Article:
Muslim Social Workers and Imams’ Recommendations in Marital and Child Custody Cases of Persons with Intellectual or Mental Disability

Badran Leena, Rimmerman Arie

Research output: Contribution to journalArticlepeer-review


Arab society in Israel is undergoing modernisation and secularisation. However, its approach to disability and mental illness is still dominated by religious and traditional stereotypes, as well as folk remedies and community practices. The present study examines differences in Muslim social workers and Imams’ recommendations in marriage/divorce and child custody cases of persons with intellectual disabilities (IDs) or mental illness. The study has two goals: (1) To examine differences in recommendations between Imams and Muslim social workers and (2) to explore variables related to their differential recommendations as observed in their responses to vignettes. Quantitative study using vignettes resembling existing Muslim religious (Sharia) court cases. Muslim social workers (138) and Imams (forty-eight) completed a background questionnaire, a religiosity questionnaire and a questionnaire that included twenty-five vignettes constructed by the researcher based on court rulings, adapted for the study. Muslim social workers tended to consider the religious recommendation when the family of person with ID or mental illness was portrayed in the vignette as religious. The same applied to Imams, albeit to a greater extent. The findings call for raising awareness amongst social workers and academics regarding the importance of religion and tradition in formulating professional recommendations.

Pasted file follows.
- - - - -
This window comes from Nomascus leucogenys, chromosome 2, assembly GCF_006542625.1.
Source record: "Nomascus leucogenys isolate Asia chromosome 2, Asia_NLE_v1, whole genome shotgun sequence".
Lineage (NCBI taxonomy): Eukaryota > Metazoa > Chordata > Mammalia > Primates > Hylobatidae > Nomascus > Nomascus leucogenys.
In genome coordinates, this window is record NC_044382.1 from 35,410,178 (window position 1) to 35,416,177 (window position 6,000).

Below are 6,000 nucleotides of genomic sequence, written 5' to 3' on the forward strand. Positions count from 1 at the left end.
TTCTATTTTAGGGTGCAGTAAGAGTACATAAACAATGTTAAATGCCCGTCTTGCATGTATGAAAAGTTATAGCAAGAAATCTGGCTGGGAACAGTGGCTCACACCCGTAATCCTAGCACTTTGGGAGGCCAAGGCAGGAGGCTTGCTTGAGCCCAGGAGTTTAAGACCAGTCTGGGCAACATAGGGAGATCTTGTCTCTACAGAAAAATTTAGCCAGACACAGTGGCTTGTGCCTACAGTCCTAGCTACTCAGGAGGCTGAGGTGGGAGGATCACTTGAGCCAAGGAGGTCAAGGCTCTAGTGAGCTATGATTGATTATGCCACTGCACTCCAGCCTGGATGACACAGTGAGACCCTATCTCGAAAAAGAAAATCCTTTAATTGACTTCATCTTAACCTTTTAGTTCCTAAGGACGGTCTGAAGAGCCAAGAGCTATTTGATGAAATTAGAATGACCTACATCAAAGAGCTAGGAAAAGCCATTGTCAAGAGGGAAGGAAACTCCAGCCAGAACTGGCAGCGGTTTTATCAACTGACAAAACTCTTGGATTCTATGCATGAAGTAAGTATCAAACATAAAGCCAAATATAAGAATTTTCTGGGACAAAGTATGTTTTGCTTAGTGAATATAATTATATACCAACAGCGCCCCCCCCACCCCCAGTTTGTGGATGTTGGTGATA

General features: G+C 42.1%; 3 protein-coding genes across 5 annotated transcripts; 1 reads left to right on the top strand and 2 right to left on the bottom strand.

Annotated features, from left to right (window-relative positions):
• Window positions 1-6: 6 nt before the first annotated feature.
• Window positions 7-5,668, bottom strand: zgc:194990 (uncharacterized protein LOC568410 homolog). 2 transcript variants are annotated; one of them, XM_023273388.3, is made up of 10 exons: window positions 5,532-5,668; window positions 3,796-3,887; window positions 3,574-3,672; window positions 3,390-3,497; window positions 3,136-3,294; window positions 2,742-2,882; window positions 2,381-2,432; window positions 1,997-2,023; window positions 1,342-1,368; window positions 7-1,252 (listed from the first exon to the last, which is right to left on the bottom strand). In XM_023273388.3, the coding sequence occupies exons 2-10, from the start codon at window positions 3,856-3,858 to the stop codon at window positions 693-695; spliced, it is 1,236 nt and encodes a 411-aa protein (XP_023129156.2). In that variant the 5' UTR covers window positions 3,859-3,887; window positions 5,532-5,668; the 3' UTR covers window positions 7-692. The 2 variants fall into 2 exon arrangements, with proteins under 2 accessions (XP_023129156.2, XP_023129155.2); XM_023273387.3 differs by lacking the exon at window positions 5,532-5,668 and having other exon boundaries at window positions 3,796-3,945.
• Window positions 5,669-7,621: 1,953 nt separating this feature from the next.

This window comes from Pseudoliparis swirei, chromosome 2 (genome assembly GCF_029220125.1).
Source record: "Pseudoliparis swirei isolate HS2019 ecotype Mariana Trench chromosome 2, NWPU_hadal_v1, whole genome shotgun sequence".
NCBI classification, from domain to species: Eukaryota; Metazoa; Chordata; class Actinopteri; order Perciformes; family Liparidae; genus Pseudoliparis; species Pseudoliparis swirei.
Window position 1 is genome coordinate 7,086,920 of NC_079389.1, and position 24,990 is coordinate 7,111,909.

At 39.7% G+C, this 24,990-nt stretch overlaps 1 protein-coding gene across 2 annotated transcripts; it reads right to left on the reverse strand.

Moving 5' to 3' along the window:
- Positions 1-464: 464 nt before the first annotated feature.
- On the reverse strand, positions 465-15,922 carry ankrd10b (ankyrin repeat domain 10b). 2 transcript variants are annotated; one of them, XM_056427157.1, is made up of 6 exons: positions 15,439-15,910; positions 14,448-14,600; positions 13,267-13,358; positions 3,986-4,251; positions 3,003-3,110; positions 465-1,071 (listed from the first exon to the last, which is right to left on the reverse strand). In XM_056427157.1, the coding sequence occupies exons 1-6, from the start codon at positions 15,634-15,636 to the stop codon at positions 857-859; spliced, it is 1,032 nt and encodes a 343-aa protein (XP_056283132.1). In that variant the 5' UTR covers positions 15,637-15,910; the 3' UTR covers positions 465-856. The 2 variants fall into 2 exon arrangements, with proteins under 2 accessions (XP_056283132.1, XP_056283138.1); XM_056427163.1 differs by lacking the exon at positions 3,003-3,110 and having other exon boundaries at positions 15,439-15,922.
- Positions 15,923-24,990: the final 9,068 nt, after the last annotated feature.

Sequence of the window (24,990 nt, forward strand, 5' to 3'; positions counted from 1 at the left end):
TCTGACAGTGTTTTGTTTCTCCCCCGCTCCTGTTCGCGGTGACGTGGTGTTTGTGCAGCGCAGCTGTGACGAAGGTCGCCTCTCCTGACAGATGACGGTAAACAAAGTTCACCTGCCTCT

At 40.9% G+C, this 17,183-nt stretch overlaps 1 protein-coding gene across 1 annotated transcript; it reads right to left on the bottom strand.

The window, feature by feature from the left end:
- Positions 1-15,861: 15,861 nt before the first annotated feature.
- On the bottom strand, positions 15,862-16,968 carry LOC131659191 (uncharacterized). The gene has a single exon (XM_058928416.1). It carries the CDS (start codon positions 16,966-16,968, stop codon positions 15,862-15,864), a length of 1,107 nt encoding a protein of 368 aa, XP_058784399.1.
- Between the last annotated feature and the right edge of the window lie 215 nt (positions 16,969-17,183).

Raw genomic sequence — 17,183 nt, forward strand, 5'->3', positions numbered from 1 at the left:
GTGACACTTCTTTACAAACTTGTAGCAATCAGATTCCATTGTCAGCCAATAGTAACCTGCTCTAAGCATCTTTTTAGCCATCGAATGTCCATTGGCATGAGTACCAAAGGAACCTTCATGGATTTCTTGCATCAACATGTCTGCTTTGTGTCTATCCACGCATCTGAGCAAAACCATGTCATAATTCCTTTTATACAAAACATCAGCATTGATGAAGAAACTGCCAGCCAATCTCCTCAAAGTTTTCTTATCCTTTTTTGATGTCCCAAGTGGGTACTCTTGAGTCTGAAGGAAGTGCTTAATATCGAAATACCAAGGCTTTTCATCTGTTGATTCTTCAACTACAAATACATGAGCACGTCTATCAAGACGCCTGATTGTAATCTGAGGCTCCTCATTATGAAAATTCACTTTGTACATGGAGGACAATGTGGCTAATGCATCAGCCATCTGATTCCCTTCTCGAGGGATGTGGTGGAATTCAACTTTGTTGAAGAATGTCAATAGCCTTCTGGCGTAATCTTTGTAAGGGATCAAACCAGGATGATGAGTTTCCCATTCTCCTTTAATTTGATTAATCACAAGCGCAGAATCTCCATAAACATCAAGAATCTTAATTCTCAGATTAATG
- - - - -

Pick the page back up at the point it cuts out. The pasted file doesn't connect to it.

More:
Original languageEnglish
Pages (from-to)1249-1268
Number of pages20
JournalBritish Journal of Social Work
Issue number3
StatePublished - 1 Apr 2022

Bibliographical note

Publisher Copyright:
© The Author(s) 2021. Published by Oxford University Press on behalf of The British Association of Social Workers. All rights reserved.


  • Sharia court
  • child custody
  • intellectual and developmental disability
  • marriage/divorce
  • mental illness
  • social workers

ASJC Scopus subject areas

  • Health(social science)
  • Social Sciences (miscellaneous)


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